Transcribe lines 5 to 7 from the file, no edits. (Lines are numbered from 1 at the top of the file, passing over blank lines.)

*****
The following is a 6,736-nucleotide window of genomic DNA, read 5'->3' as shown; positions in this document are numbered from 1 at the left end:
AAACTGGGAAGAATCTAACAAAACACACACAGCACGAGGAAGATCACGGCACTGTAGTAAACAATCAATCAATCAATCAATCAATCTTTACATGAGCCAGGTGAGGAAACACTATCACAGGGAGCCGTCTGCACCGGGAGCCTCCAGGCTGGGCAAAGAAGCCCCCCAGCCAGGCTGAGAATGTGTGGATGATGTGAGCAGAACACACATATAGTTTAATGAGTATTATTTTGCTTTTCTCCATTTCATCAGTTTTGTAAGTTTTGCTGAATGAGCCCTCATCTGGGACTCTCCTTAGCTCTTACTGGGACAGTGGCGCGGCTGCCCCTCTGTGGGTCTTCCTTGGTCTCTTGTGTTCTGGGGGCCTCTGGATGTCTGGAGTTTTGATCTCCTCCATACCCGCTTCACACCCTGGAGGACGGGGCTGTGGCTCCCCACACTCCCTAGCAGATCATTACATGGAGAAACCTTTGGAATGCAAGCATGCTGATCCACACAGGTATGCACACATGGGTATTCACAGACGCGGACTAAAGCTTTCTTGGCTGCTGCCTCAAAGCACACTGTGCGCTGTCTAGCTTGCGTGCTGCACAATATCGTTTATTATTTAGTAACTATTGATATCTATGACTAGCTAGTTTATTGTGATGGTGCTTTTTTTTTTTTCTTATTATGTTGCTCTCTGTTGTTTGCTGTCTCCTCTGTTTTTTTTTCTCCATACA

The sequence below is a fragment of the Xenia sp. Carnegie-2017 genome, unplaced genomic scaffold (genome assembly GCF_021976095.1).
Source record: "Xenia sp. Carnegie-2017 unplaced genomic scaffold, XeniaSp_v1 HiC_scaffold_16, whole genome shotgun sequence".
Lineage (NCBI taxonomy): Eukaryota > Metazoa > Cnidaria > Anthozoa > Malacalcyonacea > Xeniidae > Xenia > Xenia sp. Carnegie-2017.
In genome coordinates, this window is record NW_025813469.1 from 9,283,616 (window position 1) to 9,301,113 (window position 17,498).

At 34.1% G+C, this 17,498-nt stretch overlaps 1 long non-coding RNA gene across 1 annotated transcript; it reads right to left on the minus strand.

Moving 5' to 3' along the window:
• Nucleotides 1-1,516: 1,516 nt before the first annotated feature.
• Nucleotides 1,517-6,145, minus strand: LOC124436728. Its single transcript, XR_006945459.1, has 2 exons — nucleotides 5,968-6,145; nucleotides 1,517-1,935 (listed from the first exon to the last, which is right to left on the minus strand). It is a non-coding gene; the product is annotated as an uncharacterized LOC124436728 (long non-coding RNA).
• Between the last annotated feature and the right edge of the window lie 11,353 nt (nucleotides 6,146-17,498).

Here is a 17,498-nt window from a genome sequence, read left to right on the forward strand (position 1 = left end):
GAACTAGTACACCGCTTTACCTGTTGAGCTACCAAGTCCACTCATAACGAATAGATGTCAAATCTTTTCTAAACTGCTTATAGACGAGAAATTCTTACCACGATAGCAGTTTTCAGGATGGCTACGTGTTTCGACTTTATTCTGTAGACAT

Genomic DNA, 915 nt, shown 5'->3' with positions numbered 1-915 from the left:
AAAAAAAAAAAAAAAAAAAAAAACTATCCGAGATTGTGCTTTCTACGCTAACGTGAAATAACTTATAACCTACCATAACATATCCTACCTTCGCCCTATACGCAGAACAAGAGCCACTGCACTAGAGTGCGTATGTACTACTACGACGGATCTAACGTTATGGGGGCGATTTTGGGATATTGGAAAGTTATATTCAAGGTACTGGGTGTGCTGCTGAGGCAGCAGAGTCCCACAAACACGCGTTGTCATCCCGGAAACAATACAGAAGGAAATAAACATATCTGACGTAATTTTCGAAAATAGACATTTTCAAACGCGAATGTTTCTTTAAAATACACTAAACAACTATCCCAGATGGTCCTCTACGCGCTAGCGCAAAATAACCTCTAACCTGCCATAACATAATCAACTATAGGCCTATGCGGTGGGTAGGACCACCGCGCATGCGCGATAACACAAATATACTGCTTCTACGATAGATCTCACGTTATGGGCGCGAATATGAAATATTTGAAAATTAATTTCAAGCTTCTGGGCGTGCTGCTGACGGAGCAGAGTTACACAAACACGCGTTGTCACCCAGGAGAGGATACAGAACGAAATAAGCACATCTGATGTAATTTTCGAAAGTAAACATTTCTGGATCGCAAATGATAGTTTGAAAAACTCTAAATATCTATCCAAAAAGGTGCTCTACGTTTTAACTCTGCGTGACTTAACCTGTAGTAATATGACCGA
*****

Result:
Lineage (NCBI taxonomy): Eukaryota > Metazoa > Cnidaria > Anthozoa > Malacalcyonacea > Xeniidae > Xenia > Xenia sp. Carnegie-2017.
In genome coordinates, this window is record NW_025813469.1 from 9,283,616 (window position 1) to 9,301,113 (window position 17,498).

At 34.1% G+C, this 17,498-nt stretch overlaps 1 long non-coding RNA gene across 1 annotated transcript; it reads right to left on the minus strand.